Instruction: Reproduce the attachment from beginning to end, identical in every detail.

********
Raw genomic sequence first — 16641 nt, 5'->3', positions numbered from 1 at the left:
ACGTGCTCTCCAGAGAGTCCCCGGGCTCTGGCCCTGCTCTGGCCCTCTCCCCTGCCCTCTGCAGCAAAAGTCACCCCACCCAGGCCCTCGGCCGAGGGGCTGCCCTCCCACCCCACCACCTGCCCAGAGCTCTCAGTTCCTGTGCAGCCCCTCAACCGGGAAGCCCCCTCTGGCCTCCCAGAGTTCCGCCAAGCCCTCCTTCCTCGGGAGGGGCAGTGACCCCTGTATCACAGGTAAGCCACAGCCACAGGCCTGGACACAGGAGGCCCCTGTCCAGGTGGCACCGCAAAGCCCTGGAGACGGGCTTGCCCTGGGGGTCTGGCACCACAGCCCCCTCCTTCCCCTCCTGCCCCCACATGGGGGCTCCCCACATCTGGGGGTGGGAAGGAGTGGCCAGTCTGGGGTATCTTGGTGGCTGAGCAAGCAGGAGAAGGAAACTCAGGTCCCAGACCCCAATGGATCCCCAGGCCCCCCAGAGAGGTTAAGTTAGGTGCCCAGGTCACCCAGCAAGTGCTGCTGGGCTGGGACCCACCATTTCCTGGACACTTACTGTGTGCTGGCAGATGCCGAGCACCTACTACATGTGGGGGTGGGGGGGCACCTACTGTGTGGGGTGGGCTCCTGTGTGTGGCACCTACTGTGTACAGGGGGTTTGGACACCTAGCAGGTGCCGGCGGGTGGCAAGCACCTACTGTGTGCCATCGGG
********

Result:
Raw genomic sequence first — 16641 nt, 5'->3', positions numbered from 1 at the left:
ACGTGCTCTCCAGAGAGTCCCCGGGCTCTGGCCCTGCTCTGGCCCTCTCCCCTGCCCTCTGCAGCAAAAGTCACCCCACCCAGGCCCTCGGCCGAGGGGCTGCCCTCCCACCCCACCACCTGCCCAGAGCTCTCAGTTCCTGTGCAGCCCCTCAACCGGGAAGCCCCCTCTGGCCTCCCAGAGTTCCGCCAAGCCCTCCTTCCTCGGGAGGGGCAGTGACCCCTGTATCACAGGTAAGCCACAGCCACAGGCCTGGACACAGGAGGCCCCTGTCCAGGTGGCACCGCAAAGCCCTGGAGACGGGCTTGCCCTGGGGGTCTGGCACCACAGCCCCCTCCTTCCCCTCCTGCCCCCACATGGGGGCTCCCCACATCTGGGGGTGGGAAGGAGTGGCCAGTCTGGGGTATCTTGGTGGCTGAGCAAGCAGGAGAAGGAAACTCAGGTCCCAGACCCCAATGGATCCCCAGGCCCCCCAGAGAGGTTAAGTTAGGTGCCCAGGTCACCCAGCAAGTGCTGCTGGGCTGGGACCCACCATTTCCTGGACACTTACTGTGTGCTGGCAGATGCCGAGCACCTACTACATGTGGGGGTGGGGGGGCACCTACTGTGTGGGGTGGGCTCCTGTGTGTGGCACCTACTGTGTACAGGGGGTTTGGACACCTAGCAGGTGCCGGCGGGTGGCAAGCACCTACTGTGTGCCATCGGG